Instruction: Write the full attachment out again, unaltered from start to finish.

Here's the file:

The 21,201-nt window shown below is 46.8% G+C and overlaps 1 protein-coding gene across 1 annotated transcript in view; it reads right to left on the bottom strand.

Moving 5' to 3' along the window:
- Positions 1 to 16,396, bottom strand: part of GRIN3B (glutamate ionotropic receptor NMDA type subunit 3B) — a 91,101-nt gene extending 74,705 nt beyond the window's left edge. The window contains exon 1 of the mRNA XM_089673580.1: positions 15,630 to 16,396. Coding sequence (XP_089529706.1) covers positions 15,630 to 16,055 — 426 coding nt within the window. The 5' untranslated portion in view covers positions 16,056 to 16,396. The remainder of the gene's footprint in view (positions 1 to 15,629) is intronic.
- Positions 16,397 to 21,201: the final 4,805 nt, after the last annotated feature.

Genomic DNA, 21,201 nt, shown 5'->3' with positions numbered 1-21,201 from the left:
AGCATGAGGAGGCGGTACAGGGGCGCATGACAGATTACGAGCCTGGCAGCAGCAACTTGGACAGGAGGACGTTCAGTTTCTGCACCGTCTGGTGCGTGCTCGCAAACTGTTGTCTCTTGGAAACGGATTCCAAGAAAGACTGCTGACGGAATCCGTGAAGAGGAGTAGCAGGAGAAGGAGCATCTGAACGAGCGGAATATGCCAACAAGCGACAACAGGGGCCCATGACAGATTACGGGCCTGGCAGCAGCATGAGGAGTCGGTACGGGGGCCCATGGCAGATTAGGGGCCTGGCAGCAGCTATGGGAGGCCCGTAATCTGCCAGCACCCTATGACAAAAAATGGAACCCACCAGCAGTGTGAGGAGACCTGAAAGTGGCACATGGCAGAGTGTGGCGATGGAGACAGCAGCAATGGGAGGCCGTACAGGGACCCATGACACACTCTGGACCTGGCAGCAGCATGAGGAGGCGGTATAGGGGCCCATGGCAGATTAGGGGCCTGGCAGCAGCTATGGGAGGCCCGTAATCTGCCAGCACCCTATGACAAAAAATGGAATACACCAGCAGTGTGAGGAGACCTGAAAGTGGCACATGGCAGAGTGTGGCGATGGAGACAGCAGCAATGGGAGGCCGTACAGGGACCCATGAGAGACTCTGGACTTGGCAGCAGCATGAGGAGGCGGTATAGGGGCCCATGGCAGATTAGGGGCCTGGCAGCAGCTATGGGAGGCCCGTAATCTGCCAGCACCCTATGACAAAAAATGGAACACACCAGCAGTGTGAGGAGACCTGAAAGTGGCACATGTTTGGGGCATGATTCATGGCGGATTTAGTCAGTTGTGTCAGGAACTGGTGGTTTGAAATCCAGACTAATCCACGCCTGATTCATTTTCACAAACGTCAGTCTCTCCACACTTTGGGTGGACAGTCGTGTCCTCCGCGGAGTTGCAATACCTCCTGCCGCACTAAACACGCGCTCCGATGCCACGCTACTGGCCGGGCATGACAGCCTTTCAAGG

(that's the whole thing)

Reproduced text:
The 21,201-nt window shown below is 46.8% G+C and overlaps 1 protein-coding gene across 1 annotated transcript in view; it reads right to left on the bottom strand.

Moving 5' to 3' along the window:
- Positions 1 to 16,396, bottom strand: part of GRIN3B (glutamate ionotropic receptor NMDA type subunit 3B) — a 91,101-nt gene extending 74,705 nt beyond the window's left edge. The window contains exon 1 of the mRNA XM_089673580.1: positions 15,630 to 16,396. Coding sequence (XP_089529706.1) covers positions 15,630 to 16,055 — 426 coding nt within the window. The 5' untranslated portion in view covers positions 16,056 to 16,396. The remainder of the gene's footprint in view (positions 1 to 15,629) is intronic.
- Positions 16,397 to 21,201: the final 4,805 nt, after the last annotated feature.

Genomic DNA, 21,201 nt, shown 5'->3' with positions numbered 1-21,201 from the left:
AGCATGAGGAGGCGGTACAGGGGCGCATGACAGATTACGAGCCTGGCAGCAGCAACTTGGACAGGAGGACGTTCAGTTTCTGCACCGTCTGGTGCGTGCTCGCAAACTGTTGTCTCTTGGAAACGGATTCCAAGAAAGACTGCTGACGGAATCCGTGAAGAGGAGTAGCAGGAGAAGGAGCATCTGAACGAGCGGAATATGCCAACAAGCGACAACAGGGGCCCATGACAGATTACGGGCCTGGCAGCAGCATGAGGAGTCGGTACGGGGGCCCATGGCAGATTAGGGGCCTGGCAGCAGCTATGGGAGGCCCGTAATCTGCCAGCACCCTATGACAAAAAATGGAACCCACCAGCAGTGTGAGGAGACCTGAAAGTGGCACATGGCAGAGTGTGGCGATGGAGACAGCAGCAATGGGAGGCCGTACAGGGACCCATGACACACTCTGGACCTGGCAGCAGCATGAGGAGGCGGTATAGGGGCCCATGGCAGATTAGGGGCCTGGCAGCAGCTATGGGAGGCCCGTAATCTGCCAGCACCCTATGACAAAAAATGGAATACACCAGCAGTGTGAGGAGACCTGAAAGTGGCACATGGCAGAGTGTGGCGATGGAGACAGCAGCAATGGGAGGCCGTACAGGGACCCATGAGAGACTCTGGACTTGGCAGCAGCATGAGGAGGCGGTATAGGGGCCCATGGCAGATTAGGGGCCTGGCAGCAGCTATGGGAGGCCCGTAATCTGCCAGCACCCTATGACAAAAAATGGAACACACCAGCAGTGTGAGGAGACCTGAAAGTGGCACATGTTTGGGGCATGATTCATGGCGGATTTAGTCAGTTGTGTCAGGAACTGGTGGTTTGAAATCCAGACTAATCCACGCCTGATTCATTTTCACAAACGTCAGTCTCTCCACACTTTGGGTGGACAGTCGTGTCCTCCGCGGAGTTGCAATACCTCCTGCCGCACTAAACACGCGCTCCGATGCCACGCTACTGGCCGGGCATGACAGCCTTTCAAGG